Peoples Company enrolled 20,000 farmland acres in a CIBO Technologies program designed to monetize ag-derived carbon credits on its own and third-party marketplaces.
The CIBO Impact platform provides an interface for growers to manage and monitor agricultural land in regenerative incentive programs. It quantifies and generates credits from carbon sequestering changes made to farming practices, and offers corporates and investors an automated system to monitor supply chains and buy carbon credits.
“We’ve been looking for a way to get our acres enrolled in a program where we can take advantage of some of the carbon markets,” Peoples Company president Steve Bruere told Agri Investor. “Obviously, there’s a lot of players out there and a lot of people trying to figure it out.”
CIBO and Peoples Company are planning for producers enrolled in their program to be eligible for immediate partial pre-incentive payments against expected future sales of carbon credits.
“We’re the boots on the ground, bringing acres into the program and being part of the monitoring and making sure the practices are actually happening. [CIBO] are calculating what the carbon credit is worth and they are marketing it,” Bruere said.
Investors in farmland markets now expect strategies to include a carbon component, Bruere added. He said that though many institutional farmland managers have taken a cautious approach while watching the USDA for signs of change under a new administration, carbon income potential will likely be factored into farmland values within about two years.
“My sense is everybody wants to make the right move at the right time and monetize appropriately,” he said. “You don’t want to be the person who monetizes it on your portfolio at $20 an acre and find out you could have had $40 later.”
CIBO Technologies president and chief executive Daniel Ryan told Agri Investor the CIBO Impact unit established in October 2020 is a natural evolution of the soil and ecosystem analysis platform launched in April. That offering combines proprietary modeling with artificial intelligence and satellite imaging to offer recommendations about specific parcels of land alongside public data, which informs estimates of regenerative potential for every farmland acre in the US.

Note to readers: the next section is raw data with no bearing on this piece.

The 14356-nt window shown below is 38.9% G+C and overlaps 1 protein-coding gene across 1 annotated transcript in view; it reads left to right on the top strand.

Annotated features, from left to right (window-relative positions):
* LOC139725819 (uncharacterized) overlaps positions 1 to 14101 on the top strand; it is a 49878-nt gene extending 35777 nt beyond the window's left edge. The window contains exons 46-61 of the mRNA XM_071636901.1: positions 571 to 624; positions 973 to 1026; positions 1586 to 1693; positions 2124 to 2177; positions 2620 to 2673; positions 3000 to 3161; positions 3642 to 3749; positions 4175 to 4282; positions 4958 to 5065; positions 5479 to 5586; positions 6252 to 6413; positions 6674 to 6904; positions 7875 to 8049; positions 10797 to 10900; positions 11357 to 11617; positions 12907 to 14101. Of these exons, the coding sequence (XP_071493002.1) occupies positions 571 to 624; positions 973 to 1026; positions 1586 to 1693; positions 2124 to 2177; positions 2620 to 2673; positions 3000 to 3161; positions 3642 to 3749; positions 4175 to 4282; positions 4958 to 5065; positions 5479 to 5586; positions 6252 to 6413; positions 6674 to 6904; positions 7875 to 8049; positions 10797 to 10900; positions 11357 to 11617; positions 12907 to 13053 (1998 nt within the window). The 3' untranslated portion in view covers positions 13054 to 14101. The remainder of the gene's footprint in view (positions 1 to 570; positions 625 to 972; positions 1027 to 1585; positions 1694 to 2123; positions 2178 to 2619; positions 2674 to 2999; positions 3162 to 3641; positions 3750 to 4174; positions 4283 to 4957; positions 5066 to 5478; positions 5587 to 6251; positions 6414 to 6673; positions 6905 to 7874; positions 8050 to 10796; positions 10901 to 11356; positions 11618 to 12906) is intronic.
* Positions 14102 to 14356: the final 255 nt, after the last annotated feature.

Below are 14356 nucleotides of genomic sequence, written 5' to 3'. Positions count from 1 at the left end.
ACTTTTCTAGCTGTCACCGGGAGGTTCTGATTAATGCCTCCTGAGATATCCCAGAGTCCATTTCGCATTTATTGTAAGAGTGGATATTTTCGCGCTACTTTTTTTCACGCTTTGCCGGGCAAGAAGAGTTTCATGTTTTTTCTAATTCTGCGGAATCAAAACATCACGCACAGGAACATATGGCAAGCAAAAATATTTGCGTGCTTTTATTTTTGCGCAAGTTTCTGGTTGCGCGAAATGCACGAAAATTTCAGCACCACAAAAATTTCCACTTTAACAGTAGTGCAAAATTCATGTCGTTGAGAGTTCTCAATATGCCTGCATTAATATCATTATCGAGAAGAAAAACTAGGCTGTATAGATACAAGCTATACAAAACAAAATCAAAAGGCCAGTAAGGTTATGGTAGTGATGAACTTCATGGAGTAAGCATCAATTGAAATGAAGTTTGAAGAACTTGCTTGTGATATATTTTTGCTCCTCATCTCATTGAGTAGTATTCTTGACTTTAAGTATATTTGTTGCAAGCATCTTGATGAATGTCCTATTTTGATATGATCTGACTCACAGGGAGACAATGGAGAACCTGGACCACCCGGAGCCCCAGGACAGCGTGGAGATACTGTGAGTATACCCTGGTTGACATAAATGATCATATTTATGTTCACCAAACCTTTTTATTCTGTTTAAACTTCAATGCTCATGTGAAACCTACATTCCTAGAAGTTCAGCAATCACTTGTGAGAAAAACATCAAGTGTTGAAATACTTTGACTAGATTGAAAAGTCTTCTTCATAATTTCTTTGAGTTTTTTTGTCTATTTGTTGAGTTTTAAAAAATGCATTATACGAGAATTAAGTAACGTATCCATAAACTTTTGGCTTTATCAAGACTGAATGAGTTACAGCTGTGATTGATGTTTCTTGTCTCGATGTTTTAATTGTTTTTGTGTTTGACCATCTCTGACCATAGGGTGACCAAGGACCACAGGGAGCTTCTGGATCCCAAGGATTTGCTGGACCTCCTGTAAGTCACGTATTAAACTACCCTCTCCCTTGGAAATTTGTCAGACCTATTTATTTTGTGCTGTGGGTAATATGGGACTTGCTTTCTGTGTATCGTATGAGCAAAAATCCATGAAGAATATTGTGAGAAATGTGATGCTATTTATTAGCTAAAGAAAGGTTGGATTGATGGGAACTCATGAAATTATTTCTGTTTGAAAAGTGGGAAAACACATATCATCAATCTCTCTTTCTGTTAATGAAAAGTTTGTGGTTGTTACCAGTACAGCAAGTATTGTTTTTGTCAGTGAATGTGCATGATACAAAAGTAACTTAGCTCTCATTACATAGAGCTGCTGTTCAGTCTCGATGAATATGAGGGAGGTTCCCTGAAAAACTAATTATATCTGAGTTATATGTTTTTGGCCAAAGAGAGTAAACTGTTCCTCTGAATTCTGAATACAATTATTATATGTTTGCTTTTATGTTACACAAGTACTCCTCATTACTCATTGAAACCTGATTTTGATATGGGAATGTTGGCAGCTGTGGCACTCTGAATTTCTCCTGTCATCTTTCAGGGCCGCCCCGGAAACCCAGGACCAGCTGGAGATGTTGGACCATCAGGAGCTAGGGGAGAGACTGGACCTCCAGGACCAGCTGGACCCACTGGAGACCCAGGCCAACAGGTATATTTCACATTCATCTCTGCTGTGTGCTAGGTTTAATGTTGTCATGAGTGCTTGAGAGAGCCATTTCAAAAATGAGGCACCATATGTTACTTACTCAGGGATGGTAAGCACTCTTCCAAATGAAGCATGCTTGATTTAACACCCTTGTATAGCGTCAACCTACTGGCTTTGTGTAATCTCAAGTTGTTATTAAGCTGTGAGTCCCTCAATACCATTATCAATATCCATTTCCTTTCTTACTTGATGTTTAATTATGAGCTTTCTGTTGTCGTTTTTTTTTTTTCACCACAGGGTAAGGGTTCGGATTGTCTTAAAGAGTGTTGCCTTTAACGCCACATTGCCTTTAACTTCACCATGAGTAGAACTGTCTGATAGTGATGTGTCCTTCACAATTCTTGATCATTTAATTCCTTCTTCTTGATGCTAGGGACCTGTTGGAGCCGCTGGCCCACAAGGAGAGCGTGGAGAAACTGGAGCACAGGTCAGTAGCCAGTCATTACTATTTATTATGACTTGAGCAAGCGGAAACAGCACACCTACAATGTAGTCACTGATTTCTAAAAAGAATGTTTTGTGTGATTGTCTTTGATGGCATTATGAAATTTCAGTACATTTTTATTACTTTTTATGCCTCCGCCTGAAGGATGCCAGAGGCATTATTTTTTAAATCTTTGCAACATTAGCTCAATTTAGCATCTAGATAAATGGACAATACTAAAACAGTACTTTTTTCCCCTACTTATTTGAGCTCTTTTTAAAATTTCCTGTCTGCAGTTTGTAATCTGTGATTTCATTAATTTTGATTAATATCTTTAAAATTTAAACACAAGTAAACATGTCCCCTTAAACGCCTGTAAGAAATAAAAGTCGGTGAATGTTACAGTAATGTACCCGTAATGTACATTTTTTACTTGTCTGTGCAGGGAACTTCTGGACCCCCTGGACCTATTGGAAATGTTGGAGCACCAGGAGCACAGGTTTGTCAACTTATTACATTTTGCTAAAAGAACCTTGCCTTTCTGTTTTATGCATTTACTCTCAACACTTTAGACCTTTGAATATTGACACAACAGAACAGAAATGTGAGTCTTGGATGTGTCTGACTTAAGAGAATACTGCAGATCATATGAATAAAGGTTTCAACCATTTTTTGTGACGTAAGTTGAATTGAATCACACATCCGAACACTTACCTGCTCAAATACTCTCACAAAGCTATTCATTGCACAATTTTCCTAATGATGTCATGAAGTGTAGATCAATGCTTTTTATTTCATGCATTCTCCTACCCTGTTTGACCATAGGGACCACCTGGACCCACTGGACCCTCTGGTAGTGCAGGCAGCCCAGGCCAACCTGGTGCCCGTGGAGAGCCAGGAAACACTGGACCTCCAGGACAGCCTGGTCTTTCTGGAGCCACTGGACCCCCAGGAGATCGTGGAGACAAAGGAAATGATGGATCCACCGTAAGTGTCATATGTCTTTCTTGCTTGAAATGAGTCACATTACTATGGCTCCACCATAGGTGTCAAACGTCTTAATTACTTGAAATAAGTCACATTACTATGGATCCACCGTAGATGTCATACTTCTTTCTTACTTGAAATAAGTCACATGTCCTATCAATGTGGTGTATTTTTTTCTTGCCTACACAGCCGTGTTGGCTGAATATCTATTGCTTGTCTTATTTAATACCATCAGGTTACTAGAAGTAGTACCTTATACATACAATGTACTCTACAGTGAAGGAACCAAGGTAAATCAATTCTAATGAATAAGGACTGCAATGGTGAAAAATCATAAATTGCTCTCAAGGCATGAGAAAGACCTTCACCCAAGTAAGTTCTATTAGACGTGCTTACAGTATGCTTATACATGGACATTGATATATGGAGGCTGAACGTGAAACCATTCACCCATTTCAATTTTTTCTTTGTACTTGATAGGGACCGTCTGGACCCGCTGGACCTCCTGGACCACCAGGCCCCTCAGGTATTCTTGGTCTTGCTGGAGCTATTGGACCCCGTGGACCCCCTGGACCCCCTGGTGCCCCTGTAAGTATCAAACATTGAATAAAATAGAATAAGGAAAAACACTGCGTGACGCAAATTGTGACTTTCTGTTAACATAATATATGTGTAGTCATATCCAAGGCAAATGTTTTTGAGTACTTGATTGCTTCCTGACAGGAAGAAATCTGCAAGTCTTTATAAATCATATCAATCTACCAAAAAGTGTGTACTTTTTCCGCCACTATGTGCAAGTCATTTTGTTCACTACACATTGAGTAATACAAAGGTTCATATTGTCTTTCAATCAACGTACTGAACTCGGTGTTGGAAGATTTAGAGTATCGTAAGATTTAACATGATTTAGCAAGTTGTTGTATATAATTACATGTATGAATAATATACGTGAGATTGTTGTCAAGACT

Flagship Pioneering-backed CIBO added its own carbon credit marketplace in part to prompt development in a market still in its early days, Ryan said. Though the company offers what it describes as a particularly grower-friendly interface for credits on its own market, CIBO’s underlying technology was designed to also enable other protocols and registries.
“We want to be part of the market but we also want to be a provider of capabilities to the market,” Ryan said. “We don’t expect that we can do it all ourselves. Our software platform could be used to manage, for example, Indigo’s simulation and verification part of their protocol.”
Indigo Agriculture, which was also created by Flagship, last year sold farming-derived carbon credits on its own platform at a price of $20 per ton of carbon dioxide equivalent sequestered.
“Given the significant impacts of agriculture on climate change, it must be a larger part of the solution and will remain a key area of focus,” Flagship general partner Ignacio Martinez told Agri Investor in an email. He said the firm continues to be involved in CIBO’s search for potential collaborations. “[CIBO] provides [farmers with] a unique opportunity to work collaboratively with Indigo and other companies in and outside of the Flagship ecosystem,” he added.
Indigo representative Allie Evarts told Agri Investor in an email that all credits sold through its carbon platform meet scientifically backed greenhouse gas accounting protocols. “Theoretically, third party data-quantification platforms – and the credits generated through them – could be made available through the Indigo carbon program,” she said.
The modeling underlying CIBO’s offering is derived from Michigan State University and projections provided by the Intergovernmental Panel on Climate Change, Ryan said.
Because the carbon market is likely to see a period when different protocols and values are used across various markets, he added, CIBO is working to understand how demand will vary among different groups of buyers.
“I think there is general agreement that there is going to be higher demand for ag credits than there will be supply,” he said.
“In some cases, what we are learning is that there are large companies in food and ag that don’t care about the carbon credits, they care about understanding the environmental impact. They may use their own incentives, which aren’t carbon, to incent these behaviors.”
In addition to carbon, Ryan said, CIBO is also interested to eventually explore the applicability of its technology to forestry, pastureland and/or water quality credit markets.